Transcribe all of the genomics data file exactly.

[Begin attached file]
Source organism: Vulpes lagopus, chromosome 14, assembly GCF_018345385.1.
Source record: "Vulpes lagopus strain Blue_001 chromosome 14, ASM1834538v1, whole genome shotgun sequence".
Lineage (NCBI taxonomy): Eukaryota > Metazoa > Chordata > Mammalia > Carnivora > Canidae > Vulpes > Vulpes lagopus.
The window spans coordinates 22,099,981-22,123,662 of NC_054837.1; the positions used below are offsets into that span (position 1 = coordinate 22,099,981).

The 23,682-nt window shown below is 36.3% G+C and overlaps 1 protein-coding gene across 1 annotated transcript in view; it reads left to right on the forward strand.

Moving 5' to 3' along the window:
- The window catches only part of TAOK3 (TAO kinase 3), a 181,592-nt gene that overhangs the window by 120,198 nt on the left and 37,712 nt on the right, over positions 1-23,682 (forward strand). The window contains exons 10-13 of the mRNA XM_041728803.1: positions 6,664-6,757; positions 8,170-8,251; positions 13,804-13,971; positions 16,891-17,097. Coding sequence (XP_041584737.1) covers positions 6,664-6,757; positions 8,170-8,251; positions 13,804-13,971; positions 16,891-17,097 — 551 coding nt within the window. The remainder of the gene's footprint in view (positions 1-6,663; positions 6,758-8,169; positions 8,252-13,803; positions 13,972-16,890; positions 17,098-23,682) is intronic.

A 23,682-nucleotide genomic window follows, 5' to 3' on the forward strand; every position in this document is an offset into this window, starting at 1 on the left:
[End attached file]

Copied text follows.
Source organism: Vulpes lagopus, chromosome 14, assembly GCF_018345385.1.
Source record: "Vulpes lagopus strain Blue_001 chromosome 14, ASM1834538v1, whole genome shotgun sequence".
Lineage (NCBI taxonomy): Eukaryota > Metazoa > Chordata > Mammalia > Carnivora > Canidae > Vulpes > Vulpes lagopus.
The window spans coordinates 22,099,981-22,123,662 of NC_054837.1; the positions used below are offsets into that span (position 1 = coordinate 22,099,981).

The 23,682-nt window shown below is 36.3% G+C and overlaps 1 protein-coding gene across 1 annotated transcript in view; it reads left to right on the forward strand.

Moving 5' to 3' along the window:
- The window catches only part of TAOK3 (TAO kinase 3), a 181,592-nt gene that overhangs the window by 120,198 nt on the left and 37,712 nt on the right, over positions 1-23,682 (forward strand). The window contains exons 10-13 of the mRNA XM_041728803.1: positions 6,664-6,757; positions 8,170-8,251; positions 13,804-13,971; positions 16,891-17,097. Coding sequence (XP_041584737.1) covers positions 6,664-6,757; positions 8,170-8,251; positions 13,804-13,971; positions 16,891-17,097 — 551 coding nt within the window. The remainder of the gene's footprint in view (positions 1-6,663; positions 6,758-8,169; positions 8,252-13,803; positions 13,972-16,890; positions 17,098-23,682) is intronic.

A 23,682-nucleotide genomic window follows, 5' to 3' on the forward strand; every position in this document is an offset into this window, starting at 1 on the left: